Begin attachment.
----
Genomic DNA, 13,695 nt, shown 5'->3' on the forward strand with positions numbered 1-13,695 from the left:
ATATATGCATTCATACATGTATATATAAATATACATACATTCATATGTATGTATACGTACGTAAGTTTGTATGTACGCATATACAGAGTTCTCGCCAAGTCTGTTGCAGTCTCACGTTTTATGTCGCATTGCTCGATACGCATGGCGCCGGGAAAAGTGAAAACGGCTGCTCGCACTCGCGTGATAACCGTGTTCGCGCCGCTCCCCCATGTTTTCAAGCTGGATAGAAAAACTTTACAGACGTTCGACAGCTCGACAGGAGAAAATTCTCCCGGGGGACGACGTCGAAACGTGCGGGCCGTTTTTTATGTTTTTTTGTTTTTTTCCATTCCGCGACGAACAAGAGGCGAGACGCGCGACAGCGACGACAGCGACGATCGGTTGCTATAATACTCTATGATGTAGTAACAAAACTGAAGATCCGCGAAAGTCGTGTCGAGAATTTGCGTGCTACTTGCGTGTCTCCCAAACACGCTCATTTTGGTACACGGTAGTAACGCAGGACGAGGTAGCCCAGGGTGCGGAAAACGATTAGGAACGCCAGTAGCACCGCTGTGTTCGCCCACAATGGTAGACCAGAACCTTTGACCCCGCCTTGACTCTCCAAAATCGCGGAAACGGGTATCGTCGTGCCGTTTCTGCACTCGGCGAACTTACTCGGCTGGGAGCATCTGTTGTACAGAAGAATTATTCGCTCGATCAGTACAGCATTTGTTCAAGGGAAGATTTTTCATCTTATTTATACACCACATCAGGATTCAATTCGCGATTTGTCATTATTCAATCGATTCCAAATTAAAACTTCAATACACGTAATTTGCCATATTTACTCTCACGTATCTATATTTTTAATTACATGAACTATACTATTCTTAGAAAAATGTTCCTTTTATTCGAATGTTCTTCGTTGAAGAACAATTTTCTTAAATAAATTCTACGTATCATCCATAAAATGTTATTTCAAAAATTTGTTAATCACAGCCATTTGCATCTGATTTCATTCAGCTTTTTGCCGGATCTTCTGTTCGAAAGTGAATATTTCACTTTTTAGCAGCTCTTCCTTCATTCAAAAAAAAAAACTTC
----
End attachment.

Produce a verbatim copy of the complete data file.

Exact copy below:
Genomic DNA, 13,695 nt, shown 5'->3' on the forward strand with positions numbered 1-13,695 from the left:
ATATATGCATTCATACATGTATATATAAATATACATACATTCATATGTATGTATACGTACGTAAGTTTGTATGTACGCATATACAGAGTTCTCGCCAAGTCTGTTGCAGTCTCACGTTTTATGTCGCATTGCTCGATACGCATGGCGCCGGGAAAAGTGAAAACGGCTGCTCGCACTCGCGTGATAACCGTGTTCGCGCCGCTCCCCCATGTTTTCAAGCTGGATAGAAAAACTTTACAGACGTTCGACAGCTCGACAGGAGAAAATTCTCCCGGGGGACGACGTCGAAACGTGCGGGCCGTTTTTTATGTTTTTTTGTTTTTTTCCATTCCGCGACGAACAAGAGGCGAGACGCGCGACAGCGACGACAGCGACGATCGGTTGCTATAATACTCTATGATGTAGTAACAAAACTGAAGATCCGCGAAAGTCGTGTCGAGAATTTGCGTGCTACTTGCGTGTCTCCCAAACACGCTCATTTTGGTACACGGTAGTAACGCAGGACGAGGTAGCCCAGGGTGCGGAAAACGATTAGGAACGCCAGTAGCACCGCTGTGTTCGCCCACAATGGTAGACCAGAACCTTTGACCCCGCCTTGACTCTCCAAAATCGCGGAAACGGGTATCGTCGTGCCGTTTCTGCACTCGGCGAACTTACTCGGCTGGGAGCATCTGTTGTACAGAAGAATTATTCGCTCGATCAGTACAGCATTTGTTCAAGGGAAGATTTTTCATCTTATTTATACACCACATCAGGATTCAATTCGCGATTTGTCATTATTCAATCGATTCCAAATTAAAACTTCAATACACGTAATTTGCCATATTTACTCTCACGTATCTATATTTTTAATTACATGAACTATACTATTCTTAGAAAAATGTTCCTTTTATTCGAATGTTCTTCGTTGAAGAACAATTTTCTTAAATAAATTCTACGTATCATCCATAAAATGTTATTTCAAAAATTTGTTAATCACAGCCATTTGCATCTGATTTCATTCAGCTTTTTGCCGGATCTTCTGTTCGAAAGTGAATATTTCACTTTTTAGCAGCTCTTCCTTCATTCAAAAAAAAAAACTTC